CLOSURE of Stonehaven Sheriff Court would be ‘‘a major blow to justice.’’
That’s the view of Nanette Milne MSP, who has strongly criticised the Scottish Government following its decision last Friday to approve plans to close 10 courts, including Stonehaven.
The Justice Committee is now seeking views on the recommendation, trying to discover what impact the closures would have on communities.
Ms Milne, Scottish Conservative MSP for the North East, said this week that she welcome the news that the committee would hold an inquiry into the plans.
She told the Leader: “The closure of Stonehaven Sheriff Court would represent a major blow to justice being delivered to communities in the North-east. It is also a decision which I believe the SNP will come to regret.
“I hope that the inquiry which the Scottish Parliament’s justice committee is to undertake into the proposed restructuring of court services will provide an opportunity for the concerns to be taken on board by the Parliament and for SNP Ministers to be held to account.
“The potential damage which the closure of Stonehaven Sheriff Court will have to the delivery of justice to communities in the North-east cannot be underestimated, and I hope that this will present a last-minute opportunity to make SNP Ministers see sense.
“Courts that are already overstretched are now in line for yet more work, and that will lead to lengthy and costly delays.
“Closing a fifth of the country’s sheriff courts will also be of huge inconvenience to victims and witnesses, who already find themselves involved in the justice system through no fault of their own.
“These measures have not been correctly thought through, and have even been worsened by the fact the remaining sheriff courts will have to also take on extra civil business.”
Justice Committee Convener, Christine Grahame MSP, said: “It is vital that we get the full picture of how these proposals from the Scottish Court Services may impact on everything from court users to the provision of legal services and access to justice.
“Our call for evidence asks people in the communities directly affected by the proposed closures across Scotland how they feel about the changes?
‘‘Do they feel that travelling further to a sheriff court as a witness will affect their access to justice, or do they feel that the reforms will offer users an improved and specialist service in a concentrated area?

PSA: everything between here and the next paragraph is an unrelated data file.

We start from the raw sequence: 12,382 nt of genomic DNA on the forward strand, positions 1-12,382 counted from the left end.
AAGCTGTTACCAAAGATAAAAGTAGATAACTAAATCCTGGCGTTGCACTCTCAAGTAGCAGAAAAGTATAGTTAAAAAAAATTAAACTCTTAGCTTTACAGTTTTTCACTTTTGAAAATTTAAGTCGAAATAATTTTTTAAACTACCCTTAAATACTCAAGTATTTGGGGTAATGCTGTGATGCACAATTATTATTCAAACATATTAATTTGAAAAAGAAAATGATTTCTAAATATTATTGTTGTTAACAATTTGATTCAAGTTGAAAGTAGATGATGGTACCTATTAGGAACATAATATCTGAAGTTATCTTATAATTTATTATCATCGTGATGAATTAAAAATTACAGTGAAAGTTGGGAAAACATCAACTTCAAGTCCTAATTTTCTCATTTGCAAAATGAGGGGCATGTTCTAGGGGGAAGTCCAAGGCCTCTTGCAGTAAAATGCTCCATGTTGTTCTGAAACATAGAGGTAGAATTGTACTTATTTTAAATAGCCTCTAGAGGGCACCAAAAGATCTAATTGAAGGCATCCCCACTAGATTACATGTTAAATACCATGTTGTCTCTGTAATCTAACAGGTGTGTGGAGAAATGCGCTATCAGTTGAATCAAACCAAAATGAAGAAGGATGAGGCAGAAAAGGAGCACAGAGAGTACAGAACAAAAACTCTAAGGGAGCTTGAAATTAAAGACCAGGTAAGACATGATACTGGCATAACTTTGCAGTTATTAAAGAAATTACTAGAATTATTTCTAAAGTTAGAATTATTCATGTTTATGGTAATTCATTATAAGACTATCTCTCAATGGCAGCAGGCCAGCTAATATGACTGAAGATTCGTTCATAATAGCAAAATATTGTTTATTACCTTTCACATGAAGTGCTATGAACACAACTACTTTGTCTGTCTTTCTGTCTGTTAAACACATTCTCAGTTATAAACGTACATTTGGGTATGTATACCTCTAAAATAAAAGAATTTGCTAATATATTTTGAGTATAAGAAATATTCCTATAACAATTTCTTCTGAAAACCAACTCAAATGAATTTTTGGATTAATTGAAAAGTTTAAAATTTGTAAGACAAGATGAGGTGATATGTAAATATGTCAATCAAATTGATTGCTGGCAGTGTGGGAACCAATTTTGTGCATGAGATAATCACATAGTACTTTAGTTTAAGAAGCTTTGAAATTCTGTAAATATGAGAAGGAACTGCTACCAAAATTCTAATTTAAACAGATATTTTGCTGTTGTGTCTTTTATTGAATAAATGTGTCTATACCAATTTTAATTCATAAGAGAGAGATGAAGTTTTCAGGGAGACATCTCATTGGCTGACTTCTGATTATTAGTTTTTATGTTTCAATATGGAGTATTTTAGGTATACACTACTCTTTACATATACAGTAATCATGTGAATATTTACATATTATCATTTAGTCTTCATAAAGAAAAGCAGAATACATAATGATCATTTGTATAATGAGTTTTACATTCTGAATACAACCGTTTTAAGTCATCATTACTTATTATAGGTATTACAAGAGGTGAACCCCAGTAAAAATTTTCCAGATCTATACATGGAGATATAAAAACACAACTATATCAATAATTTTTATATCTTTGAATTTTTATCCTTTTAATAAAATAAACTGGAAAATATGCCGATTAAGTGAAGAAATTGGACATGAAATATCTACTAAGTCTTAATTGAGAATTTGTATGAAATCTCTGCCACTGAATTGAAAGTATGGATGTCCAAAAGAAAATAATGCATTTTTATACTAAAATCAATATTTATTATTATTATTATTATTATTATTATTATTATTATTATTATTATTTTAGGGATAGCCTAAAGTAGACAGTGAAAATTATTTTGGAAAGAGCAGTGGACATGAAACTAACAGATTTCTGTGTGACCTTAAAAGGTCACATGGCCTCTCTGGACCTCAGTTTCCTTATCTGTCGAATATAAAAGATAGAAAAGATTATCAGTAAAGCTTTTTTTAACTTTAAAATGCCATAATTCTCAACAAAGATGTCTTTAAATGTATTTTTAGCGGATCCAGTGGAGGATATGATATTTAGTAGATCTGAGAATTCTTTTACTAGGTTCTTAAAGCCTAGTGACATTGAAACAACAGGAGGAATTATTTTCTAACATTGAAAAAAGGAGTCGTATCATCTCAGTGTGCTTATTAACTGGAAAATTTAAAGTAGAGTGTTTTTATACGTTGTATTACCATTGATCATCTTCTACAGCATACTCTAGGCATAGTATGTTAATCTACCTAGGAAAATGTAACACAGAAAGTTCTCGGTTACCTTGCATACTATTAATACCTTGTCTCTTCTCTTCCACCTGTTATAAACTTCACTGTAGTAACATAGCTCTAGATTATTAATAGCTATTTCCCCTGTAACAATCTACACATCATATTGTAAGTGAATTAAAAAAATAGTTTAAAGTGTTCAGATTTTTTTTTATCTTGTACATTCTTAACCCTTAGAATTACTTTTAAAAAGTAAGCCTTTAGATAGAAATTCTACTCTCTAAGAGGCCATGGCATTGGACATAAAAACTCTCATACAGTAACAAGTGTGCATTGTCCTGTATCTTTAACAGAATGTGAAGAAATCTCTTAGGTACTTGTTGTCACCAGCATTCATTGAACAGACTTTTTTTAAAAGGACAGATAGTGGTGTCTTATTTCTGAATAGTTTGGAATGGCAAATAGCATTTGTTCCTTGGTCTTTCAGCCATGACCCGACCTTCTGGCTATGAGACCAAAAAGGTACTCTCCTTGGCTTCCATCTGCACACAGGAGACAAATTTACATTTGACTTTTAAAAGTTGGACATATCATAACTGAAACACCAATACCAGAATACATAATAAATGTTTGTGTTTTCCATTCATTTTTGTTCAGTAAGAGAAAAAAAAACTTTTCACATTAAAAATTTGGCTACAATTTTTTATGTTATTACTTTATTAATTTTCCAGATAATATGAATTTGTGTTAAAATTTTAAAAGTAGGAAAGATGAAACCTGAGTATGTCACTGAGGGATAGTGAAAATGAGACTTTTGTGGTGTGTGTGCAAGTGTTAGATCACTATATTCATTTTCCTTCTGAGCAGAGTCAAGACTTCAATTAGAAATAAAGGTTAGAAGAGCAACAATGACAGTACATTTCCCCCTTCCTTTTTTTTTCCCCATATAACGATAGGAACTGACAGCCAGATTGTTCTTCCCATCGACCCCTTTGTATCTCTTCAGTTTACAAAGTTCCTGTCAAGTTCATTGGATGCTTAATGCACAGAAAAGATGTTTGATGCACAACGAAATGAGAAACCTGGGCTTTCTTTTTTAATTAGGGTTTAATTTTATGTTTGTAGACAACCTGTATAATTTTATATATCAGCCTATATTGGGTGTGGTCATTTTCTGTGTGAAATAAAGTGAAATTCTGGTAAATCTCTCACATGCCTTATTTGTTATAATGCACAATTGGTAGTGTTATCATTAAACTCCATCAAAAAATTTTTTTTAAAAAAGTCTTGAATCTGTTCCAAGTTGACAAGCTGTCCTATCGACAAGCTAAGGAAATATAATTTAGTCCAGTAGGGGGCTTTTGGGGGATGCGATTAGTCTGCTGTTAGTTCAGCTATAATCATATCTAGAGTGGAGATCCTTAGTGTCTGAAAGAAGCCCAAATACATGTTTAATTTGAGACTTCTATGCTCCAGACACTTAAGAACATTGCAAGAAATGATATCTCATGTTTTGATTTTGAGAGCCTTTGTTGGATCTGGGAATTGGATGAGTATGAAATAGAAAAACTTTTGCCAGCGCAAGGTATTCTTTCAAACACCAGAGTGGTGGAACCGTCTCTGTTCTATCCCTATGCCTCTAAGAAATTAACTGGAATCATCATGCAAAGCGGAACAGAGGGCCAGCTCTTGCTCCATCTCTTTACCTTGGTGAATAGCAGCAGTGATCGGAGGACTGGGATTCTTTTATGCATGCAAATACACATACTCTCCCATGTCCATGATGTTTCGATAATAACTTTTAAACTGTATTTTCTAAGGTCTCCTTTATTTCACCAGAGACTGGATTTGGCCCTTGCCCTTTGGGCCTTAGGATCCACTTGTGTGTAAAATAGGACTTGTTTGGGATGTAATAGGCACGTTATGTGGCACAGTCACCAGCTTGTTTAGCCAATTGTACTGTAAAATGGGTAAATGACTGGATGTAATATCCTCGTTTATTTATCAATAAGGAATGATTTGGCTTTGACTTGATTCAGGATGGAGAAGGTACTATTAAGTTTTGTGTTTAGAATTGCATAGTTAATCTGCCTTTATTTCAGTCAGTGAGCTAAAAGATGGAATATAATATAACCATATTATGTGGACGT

‘‘We also hear from local sheriffs that sometimes the greatest sanction for the guilty party can be the threat of being named and shamed in the local press who cover the courts – so how would the proposals affect the deterrent of local media coverage?”
The changes, proposed by the Scottish Court Service, recommend the closure of Stonehaven Court in May next year, with business moved to Aberdeen Sheriff Court.
The recommendations were accepted by ministers last Friday and must now be approved by MSPs.
A spokesperson for the Scottish Court Service said: “The Justice Secretary has now sent draft Orders to the Scottish Court Service and the Lord President which will enable the necessary legislative changes to be made in the Scottish Parliament to implement the proposed court closures.
“The Scottish Court Service will be required to consult with relevant key stakeholders on these Orders before deciding whether to formally consent. Once approved, the Orders will be laid in the Scottish Parliament where they will be considered by the Justice Committee.”
Other opposition parties have also hit out at the S decision.
North East Liberal Democrat MSP Alison McInnes said: “I have serious reservations about the closure.
‘Shifting cases to Aberdeen will cause major inconvenience for people travelling to court - especially for those coming from south of Stonehaven.
“Add to that the fact the Aberdeen court is already extremely busy, and we could soon see a situation where increased delays in the justice process are inevitable.”
North-East Labour MSP Lewis Macdonald described the closure as “the wrong thing to do”.
He added: “There is pleanty of evidence from the local community that it will take away local justice.”
Justice secretary Kenny MacKaskill has said the said the changes were “justified and are compatible with our wider justice reforms.”
n The Justice Committee is now asking for written evidence to be submitted electronically (preferably in word processing format i.e. microsoft word or apple pages) by email to: firstname.lastname@example.org. Hard copy written submissions should be sent to: Justice Committee Clerks, Room T2.60, Scottish Parliament, Edinburgh, EH99 1SP.
All submissions should be made before midday on Tuesday, May 21.